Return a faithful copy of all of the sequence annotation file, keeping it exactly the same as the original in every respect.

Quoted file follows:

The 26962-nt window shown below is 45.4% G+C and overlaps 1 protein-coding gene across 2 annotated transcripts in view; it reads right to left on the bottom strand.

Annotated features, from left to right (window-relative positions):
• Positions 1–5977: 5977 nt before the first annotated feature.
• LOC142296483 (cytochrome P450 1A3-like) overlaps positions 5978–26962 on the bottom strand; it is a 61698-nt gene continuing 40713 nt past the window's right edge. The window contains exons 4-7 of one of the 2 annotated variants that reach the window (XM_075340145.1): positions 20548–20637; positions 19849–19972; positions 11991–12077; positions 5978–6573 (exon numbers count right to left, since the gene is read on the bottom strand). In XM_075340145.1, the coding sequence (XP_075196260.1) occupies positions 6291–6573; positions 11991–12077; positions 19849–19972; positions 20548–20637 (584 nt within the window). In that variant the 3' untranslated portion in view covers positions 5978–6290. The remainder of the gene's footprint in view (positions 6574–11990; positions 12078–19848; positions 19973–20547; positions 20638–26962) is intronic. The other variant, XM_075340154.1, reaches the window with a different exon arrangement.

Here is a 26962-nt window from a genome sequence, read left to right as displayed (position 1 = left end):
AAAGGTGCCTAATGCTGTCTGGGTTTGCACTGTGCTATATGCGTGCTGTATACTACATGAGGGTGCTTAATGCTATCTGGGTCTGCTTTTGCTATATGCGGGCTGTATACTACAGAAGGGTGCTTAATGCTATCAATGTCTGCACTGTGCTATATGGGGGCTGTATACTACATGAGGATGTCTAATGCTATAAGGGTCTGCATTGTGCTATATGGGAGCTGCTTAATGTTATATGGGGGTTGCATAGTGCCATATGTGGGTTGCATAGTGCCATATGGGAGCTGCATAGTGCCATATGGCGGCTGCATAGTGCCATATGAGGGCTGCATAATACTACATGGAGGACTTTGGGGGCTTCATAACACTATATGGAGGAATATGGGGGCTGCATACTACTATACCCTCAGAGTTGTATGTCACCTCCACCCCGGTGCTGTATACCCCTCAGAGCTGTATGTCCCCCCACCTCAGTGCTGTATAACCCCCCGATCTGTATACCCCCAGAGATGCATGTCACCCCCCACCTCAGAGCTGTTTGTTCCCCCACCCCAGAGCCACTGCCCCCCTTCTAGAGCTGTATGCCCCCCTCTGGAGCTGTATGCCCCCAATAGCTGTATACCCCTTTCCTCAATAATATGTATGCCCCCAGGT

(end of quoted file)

The 26962-nt window shown below is 45.4% G+C and overlaps 1 protein-coding gene across 2 annotated transcripts in view; it reads right to left on the bottom strand.

Annotated features, from left to right (window-relative positions):
• Positions 1–5977: 5977 nt before the first annotated feature.
• LOC142296483 (cytochrome P450 1A3-like) overlaps positions 5978–26962 on the bottom strand; it is a 61698-nt gene continuing 40713 nt past the window's right edge. The window contains exons 4-7 of one of the 2 annotated variants that reach the window (XM_075340145.1): positions 20548–20637; positions 19849–19972; positions 11991–12077; positions 5978–6573 (exon numbers count right to left, since the gene is read on the bottom strand). In XM_075340145.1, the coding sequence (XP_075196260.1) occupies positions 6291–6573; positions 11991–12077; positions 19849–19972; positions 20548–20637 (584 nt within the window). In that variant the 3' untranslated portion in view covers positions 5978–6290. The remainder of the gene's footprint in view (positions 6574–11990; positions 12078–19848; positions 19973–20547; positions 20638–26962) is intronic. The other variant, XM_075340154.1, reaches the window with a different exon arrangement.

Here is a 26962-nt window from a genome sequence, read left to right as displayed (position 1 = left end):
AAAGGTGCCTAATGCTGTCTGGGTTTGCACTGTGCTATATGCGTGCTGTATACTACATGAGGGTGCTTAATGCTATCTGGGTCTGCTTTTGCTATATGCGGGCTGTATACTACAGAAGGGTGCTTAATGCTATCAATGTCTGCACTGTGCTATATGGGGGCTGTATACTACATGAGGATGTCTAATGCTATAAGGGTCTGCATTGTGCTATATGGGAGCTGCTTAATGTTATATGGGGGTTGCATAGTGCCATATGTGGGTTGCATAGTGCCATATGGGAGCTGCATAGTGCCATATGGCGGCTGCATAGTGCCATATGAGGGCTGCATAATACTACATGGAGGACTTTGGGGGCTTCATAACACTATATGGAGGAATATGGGGGCTGCATACTACTATACCCTCAGAGTTGTATGTCACCTCCACCCCGGTGCTGTATACCCCTCAGAGCTGTATGTCCCCCCACCTCAGTGCTGTATAACCCCCCGATCTGTATACCCCCAGAGATGCATGTCACCCCCCACCTCAGAGCTGTTTGTTCCCCCACCCCAGAGCCACTGCCCCCCTTCTAGAGCTGTATGCCCCCCTCTGGAGCTGTATGCCCCCAATAGCTGTATACCCCTTTCCTCAATAATATGTATGCCCCCAGGT